Google+ Badge

Friday, December 27, 2013

Got a Job? Get Language.




“There is a persistent and growing mismatch between the skills that U.S. workers possess and the skills that U.S. businesses need.” 

--Business Roundtable, an association of the nation's leading CEOs

The technical term for navigating a workplace effectively might be soft skills, but employers are facing some hard facts: the entry-level candidates who are on tap to join the ranks of full-time work are clueless about the fundamentals of office life. As much as academics go on about the lack of math and science skills, bosses are more concerned with organizational and interpersonal proficiency.

The annual global Talent Shortage Survey from ManpowerGroup finds that nearly 1 in 5 employers worldwide can’t fill positions because they can’t find people with soft skills. Specifically, companies say candidates are lacking in motivation, interpersonal skills, appearance, punctuality and flexibility.

"A survey by the Workforce Solutions Group at St. Louis Community College finds that more than 60% of employers say applicants lack 'communication and interpersonal skills' — a jump of about 10 percentage points in just two years. A wide margin of managers also say today’s applicants can’t think critically and creatively, solve problems or write well.

"Another employer survey, this one by staffing company Adecco, turns up similar results. The company says in a statement, '44% of respondents cited soft skills, such as communication, critical thinking, creativity and collaboration, as the area with the biggest gap.' Only half as many say a lack of technical skills is the 'pain' point.


"The National Association of Colleges and Employers surveyed more than 200 employers about their top 10 priorities in new hires. Overwhelmingly, they want candidates who are team players, problem solvers and can plan, organize and prioritize their work. Technical and computer-related know-how placed much further down the list."


(Martha C. White. "The Real Reason New College Grads Can’t Get Hired."
 Time. November 10, 2013)

Why doesn't this surprise a retired high school language arts teacher like me? For so long, my English instructor colleagues and I lobbied for fewer classes with more intense instruction, increased time for evaluation, and less emphasis on simple objective test questions because the language arts of reading, writing, and critical thinking require time, patience, and constant feedback.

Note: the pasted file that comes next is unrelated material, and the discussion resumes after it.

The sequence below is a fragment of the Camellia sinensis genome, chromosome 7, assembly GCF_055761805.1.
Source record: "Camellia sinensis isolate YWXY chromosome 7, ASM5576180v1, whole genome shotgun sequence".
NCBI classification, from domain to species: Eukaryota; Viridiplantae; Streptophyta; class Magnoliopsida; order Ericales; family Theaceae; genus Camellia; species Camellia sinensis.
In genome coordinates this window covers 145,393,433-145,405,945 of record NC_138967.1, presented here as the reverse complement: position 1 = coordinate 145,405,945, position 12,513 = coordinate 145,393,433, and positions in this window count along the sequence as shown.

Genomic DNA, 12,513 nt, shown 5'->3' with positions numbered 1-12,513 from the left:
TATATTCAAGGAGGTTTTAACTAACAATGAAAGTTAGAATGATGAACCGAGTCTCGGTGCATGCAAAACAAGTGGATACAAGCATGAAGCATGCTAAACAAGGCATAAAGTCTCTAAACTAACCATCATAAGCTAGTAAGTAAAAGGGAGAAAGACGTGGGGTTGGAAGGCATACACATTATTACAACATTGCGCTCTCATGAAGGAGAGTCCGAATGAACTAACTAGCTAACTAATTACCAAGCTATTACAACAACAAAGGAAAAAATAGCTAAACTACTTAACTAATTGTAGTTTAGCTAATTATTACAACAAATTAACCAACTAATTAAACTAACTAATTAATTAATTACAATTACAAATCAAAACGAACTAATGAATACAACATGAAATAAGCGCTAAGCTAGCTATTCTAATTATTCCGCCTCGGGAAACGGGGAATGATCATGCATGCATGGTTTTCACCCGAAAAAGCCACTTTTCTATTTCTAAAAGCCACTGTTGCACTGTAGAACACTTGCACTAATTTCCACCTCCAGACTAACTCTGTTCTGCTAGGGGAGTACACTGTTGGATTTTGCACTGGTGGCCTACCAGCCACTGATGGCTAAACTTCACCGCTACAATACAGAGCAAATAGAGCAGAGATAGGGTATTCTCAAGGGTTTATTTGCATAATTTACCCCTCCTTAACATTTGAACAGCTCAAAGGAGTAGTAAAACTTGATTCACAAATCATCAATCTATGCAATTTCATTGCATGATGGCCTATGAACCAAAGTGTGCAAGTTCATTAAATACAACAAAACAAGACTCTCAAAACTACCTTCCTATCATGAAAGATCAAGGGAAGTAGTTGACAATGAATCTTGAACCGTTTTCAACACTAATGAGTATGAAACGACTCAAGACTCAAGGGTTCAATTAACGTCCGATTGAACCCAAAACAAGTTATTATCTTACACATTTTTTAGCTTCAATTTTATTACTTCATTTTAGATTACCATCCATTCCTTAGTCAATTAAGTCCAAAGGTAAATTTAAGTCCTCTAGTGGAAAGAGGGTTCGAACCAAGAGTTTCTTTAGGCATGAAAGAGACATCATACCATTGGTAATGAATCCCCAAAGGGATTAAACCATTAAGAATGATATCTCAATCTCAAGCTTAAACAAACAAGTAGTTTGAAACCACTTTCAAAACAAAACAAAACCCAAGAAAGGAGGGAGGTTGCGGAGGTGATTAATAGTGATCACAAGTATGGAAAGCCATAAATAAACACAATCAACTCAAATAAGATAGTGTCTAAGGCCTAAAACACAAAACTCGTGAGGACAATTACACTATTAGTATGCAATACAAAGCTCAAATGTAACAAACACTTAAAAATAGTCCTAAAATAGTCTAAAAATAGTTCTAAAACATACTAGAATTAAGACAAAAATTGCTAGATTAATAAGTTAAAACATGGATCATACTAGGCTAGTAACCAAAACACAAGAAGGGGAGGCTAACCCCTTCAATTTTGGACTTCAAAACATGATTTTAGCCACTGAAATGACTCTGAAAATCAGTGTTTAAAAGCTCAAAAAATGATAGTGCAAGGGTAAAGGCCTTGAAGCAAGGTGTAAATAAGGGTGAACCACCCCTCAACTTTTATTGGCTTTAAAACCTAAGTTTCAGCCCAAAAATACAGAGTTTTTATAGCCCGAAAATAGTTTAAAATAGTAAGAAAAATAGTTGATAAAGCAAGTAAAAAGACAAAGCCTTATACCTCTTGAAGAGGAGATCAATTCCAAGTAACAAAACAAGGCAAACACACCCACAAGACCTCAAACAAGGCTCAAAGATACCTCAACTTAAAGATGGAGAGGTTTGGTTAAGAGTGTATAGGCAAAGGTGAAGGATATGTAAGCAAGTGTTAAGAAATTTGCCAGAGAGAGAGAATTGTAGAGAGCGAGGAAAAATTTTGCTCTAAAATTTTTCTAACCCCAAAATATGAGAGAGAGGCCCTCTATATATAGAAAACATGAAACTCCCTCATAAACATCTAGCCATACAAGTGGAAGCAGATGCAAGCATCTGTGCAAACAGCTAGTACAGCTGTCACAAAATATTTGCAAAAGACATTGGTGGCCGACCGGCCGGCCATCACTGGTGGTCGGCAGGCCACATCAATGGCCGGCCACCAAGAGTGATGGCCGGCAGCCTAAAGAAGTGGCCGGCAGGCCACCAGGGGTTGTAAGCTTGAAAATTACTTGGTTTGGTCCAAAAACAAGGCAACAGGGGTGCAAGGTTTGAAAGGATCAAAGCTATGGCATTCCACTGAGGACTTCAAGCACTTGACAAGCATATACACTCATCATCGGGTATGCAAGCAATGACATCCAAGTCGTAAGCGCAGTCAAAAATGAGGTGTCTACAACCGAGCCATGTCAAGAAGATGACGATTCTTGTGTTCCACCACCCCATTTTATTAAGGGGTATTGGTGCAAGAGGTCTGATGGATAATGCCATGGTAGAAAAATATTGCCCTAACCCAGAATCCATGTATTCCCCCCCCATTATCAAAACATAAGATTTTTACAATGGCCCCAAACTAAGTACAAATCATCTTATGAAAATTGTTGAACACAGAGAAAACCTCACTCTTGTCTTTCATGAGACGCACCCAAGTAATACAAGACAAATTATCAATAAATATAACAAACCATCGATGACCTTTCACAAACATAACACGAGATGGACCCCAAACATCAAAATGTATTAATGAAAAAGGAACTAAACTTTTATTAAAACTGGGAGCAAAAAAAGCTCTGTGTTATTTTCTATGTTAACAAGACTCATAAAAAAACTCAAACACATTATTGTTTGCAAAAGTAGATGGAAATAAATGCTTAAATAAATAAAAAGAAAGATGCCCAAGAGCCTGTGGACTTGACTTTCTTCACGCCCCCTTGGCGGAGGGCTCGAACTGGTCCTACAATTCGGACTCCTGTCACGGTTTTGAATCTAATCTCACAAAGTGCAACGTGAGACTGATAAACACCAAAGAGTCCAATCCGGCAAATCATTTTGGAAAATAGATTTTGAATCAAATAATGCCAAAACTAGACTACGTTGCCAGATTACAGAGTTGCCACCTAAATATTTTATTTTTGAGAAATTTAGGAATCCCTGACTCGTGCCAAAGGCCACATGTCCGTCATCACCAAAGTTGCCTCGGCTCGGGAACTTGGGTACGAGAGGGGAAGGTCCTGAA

We language arts teachers knew consistent improvement required time to read, to digest, and to write about assignments that challenged students. Learning advanced language skills such as strategies for composition challenges young minds and requires constant practice for perfection. Many American high schools have curricula that do not afford the time for reading novels and writing compositions.

By the time young adults enter high school, most realize although English is their native tongue and a yearly study, they still need to tackle the "tough stuff." Just because they have studied the English language since kindergarten, many assume they need no more expertise. There exists a huge gap between the students’ perceptions of their abilities and that level of command required in the adult, work world.

Most students also develop bad conventions and mannerisms early in life. It’s just harder to teach these skills, experts say. “It is hard to correct a lifetime of bad habits in a short period of time,” says Roderick Nunn, vice chancellor for economic development and workforce solutions at St. Louis Community College.

English teachers are often saddled with all the burden of teaching methodology and theory as it relates to critical language use. Too often students write "differently" across the curriculum. When they answer essay questions or formulate answers in classes other than English class, they often revert to employing sloppy, inferior language and stark development  In the world of work after high school and college, they soon learn that managers in all fields require constant attention to organization, critical thinking, and creativity.

Meghan Casserly of Forbes writes about the most important job skills. The top four skills are considered career-path agnostic, not technical skills but rather core skills essential for most any job. Here are the four top skills of the ten Casserly cites: